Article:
Women, Race and Dignity: This Ain’t A Eulogy

Artist Taja Lindley & Ambassador Bonnie D. Jenkins

Thursday, June 21, 2018
NYU Hemispheric Institute of Performance and Politics
20 Cooper Square, 5th Floor
6:00-8:00 pm

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Presented by the Art to Zebras, NYU Hemispheric Institute of Performance and Politics, and Women of Color Advancing Peace, Security and Conflict Transformation (WCAPs)

Join us for the Inaugural event of the WCAPS Art Forum with a night of art, conversation and contemplation. Taja Lindley’s short film, This Ain’t A Eulogy: A Ritual for Re-Membering, will be the foundation for a discussion between the artist and Ambassador Bonnie D. Jenkins, and an examination of the intersections of women, race, and dignity in our society.

Taja Lindley’s work draws parallels between discarded materials and the violent treatment of Black people in the United States. People in the African Diaspora have a long history of repurposing, remixing, and transforming oppressive systems into valuable cultural practices. Lindley is calling on this legacy to imagine how we can recycle the energy of protest, rage, and grief into creating a world where, indeed, Black Lives Matter.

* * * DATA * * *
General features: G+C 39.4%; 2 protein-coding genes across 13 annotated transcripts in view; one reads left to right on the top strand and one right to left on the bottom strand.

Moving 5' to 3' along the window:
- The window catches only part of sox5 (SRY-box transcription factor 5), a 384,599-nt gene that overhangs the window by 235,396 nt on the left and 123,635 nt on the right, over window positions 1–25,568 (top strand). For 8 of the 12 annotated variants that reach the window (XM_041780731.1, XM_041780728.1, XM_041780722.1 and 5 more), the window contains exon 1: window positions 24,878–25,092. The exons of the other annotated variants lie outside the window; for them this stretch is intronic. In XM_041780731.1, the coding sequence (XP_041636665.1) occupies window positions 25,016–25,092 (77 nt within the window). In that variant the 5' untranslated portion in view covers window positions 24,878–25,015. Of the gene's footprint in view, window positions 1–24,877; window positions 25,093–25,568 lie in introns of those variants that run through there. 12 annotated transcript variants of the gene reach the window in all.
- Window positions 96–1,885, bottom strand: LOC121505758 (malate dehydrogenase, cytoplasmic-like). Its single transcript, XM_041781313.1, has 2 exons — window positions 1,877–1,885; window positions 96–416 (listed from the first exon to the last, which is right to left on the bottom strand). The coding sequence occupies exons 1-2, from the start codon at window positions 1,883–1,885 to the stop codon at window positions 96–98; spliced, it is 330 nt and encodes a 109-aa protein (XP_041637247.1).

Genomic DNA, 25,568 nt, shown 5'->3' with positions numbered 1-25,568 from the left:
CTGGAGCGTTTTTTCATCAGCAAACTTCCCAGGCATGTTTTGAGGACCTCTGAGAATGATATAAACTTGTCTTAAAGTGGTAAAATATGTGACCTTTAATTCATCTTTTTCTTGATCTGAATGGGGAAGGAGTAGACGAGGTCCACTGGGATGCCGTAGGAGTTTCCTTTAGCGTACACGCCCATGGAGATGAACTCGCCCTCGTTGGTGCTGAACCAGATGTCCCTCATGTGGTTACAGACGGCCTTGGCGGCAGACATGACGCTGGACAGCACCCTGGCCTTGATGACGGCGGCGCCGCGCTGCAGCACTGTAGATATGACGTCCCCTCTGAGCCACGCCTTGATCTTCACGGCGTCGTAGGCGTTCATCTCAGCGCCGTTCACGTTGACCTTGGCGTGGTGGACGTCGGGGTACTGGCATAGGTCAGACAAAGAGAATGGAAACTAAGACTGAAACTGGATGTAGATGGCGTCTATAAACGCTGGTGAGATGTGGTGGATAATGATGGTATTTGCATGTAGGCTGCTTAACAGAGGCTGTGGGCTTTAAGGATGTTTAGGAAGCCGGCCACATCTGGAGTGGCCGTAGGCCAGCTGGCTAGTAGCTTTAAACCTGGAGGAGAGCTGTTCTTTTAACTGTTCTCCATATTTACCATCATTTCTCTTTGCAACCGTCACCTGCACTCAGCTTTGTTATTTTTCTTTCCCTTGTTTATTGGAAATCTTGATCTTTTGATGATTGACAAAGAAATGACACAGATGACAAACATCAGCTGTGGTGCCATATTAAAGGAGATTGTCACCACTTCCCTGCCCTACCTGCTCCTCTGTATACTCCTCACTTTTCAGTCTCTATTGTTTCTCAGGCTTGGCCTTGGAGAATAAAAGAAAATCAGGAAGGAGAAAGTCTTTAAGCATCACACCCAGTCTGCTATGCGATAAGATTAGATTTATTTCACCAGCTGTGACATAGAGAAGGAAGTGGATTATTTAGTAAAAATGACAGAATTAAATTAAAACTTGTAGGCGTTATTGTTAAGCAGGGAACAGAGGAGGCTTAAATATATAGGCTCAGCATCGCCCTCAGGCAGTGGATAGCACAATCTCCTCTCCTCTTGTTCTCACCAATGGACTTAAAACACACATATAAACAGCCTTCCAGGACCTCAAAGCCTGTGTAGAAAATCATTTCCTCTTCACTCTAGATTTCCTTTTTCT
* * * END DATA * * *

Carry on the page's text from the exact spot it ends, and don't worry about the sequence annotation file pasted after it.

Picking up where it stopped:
The Women of Color Advancing Peace, Security and Conflict Transformation (WCAPS) Art Forum seeks to create a safe space to encourage new ways of understanding how issues of peace, security and conflict affect women of color globally, and bring more people into the discussion of these important issues. WCAPS addresses the absence of significant or sustained voices from women of color in discussions of issues affecting the global community such as global health, food and water security, climate change, peacekeeping, weapons of mass destruction nonproliferation, and the intersection of other areas of international security. Women of Color are often the most affected by issues of peace, security and conflict around the world.

Taja Lindley is an artist based in Brooklyn, New York creating socially engaged work that reflects and transforms audiences, shifts culture and moves people to action. She uses movement, text, installation, ritual, burlesque, and multi-media to create immersive works that are concerned with freedom, healing and pleasure. She is currently developing a body of work recycling and repurposing discarded materials. In addition to being an artist, Lindley is actively engaged in social movements as a writer, consultant, and facilitator. She is the founder of Colored Girls Hustle and a member of Echoing Ida and Harriet’s Apothecary.
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Ambassador Bonnie Jenkins is the Founder and President of “Women of Color Advancing Peace, Security and Conflict Transformation” or WCAPS, a new organization that is dedicated to creating a platform devoted to women of color that cultivates a strong voice and network for its members while encouraging dialogue and strategies for engaging in policy discussions on an international scale. She is also a Nonresident Senior Fellow at the Brookings Institution in Washington, DC. From 2009 – 2017, she served as Special Envoy and Coordinator for Threat Reduction Programs at the U.S. Department of State in the office of International Security & Nonproliferation.